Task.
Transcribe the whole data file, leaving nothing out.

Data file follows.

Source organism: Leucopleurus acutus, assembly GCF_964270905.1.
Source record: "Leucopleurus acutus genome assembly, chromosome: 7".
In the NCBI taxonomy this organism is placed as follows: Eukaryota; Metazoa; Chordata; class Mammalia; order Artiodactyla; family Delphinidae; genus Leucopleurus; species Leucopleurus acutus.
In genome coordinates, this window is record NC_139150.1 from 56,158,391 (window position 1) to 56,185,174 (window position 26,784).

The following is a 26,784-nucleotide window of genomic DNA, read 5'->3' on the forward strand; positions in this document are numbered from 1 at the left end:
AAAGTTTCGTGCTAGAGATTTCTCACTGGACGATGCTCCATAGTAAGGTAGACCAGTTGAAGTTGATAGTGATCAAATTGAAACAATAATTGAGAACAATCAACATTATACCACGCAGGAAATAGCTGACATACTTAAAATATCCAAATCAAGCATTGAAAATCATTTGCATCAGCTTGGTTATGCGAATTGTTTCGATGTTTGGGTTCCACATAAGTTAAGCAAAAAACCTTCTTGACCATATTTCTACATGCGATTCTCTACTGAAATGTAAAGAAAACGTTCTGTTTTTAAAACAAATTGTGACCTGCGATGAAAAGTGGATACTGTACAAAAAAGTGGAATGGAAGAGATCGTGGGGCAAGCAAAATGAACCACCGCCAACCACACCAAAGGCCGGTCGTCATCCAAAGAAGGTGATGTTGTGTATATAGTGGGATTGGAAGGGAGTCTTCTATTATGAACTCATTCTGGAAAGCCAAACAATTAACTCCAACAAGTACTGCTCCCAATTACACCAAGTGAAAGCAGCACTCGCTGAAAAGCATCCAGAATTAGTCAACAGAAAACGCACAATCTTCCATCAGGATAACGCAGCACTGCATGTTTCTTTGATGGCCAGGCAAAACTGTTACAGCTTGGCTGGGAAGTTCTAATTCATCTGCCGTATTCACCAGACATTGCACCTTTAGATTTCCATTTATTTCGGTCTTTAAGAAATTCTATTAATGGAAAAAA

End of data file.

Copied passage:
Source organism: Leucopleurus acutus, assembly GCF_964270905.1.
Source record: "Leucopleurus acutus genome assembly, chromosome: 7".
In the NCBI taxonomy this organism is placed as follows: Eukaryota; Metazoa; Chordata; class Mammalia; order Artiodactyla; family Delphinidae; genus Leucopleurus; species Leucopleurus acutus.
In genome coordinates, this window is record NC_139150.1 from 56,158,391 (window position 1) to 56,185,174 (window position 26,784).

The following is a 26,784-nucleotide window of genomic DNA, read 5'->3' on the forward strand; positions in this document are numbered from 1 at the left end:
AAAGTTTCGTGCTAGAGATTTCTCACTGGACGATGCTCCATAGTAAGGTAGACCAGTTGAAGTTGATAGTGATCAAATTGAAACAATAATTGAGAACAATCAACATTATACCACGCAGGAAATAGCTGACATACTTAAAATATCCAAATCAAGCATTGAAAATCATTTGCATCAGCTTGGTTATGCGAATTGTTTCGATGTTTGGGTTCCACATAAGTTAAGCAAAAAACCTTCTTGACCATATTTCTACATGCGATTCTCTACTGAAATGTAAAGAAAACGTTCTGTTTTTAAAACAAATTGTGACCTGCGATGAAAAGTGGATACTGTACAAAAAAGTGGAATGGAAGAGATCGTGGGGCAAGCAAAATGAACCACCGCCAACCACACCAAAGGCCGGTCGTCATCCAAAGAAGGTGATGTTGTGTATATAGTGGGATTGGAAGGGAGTCTTCTATTATGAACTCATTCTGGAAAGCCAAACAATTAACTCCAACAAGTACTGCTCCCAATTACACCAAGTGAAAGCAGCACTCGCTGAAAAGCATCCAGAATTAGTCAACAGAAAACGCACAATCTTCCATCAGGATAACGCAGCACTGCATGTTTCTTTGATGGCCAGGCAAAACTGTTACAGCTTGGCTGGGAAGTTCTAATTCATCTGCCGTATTCACCAGACATTGCACCTTTAGATTTCCATTTATTTCGGTCTTTAAGAAATTCTATTAATGGAAAAAA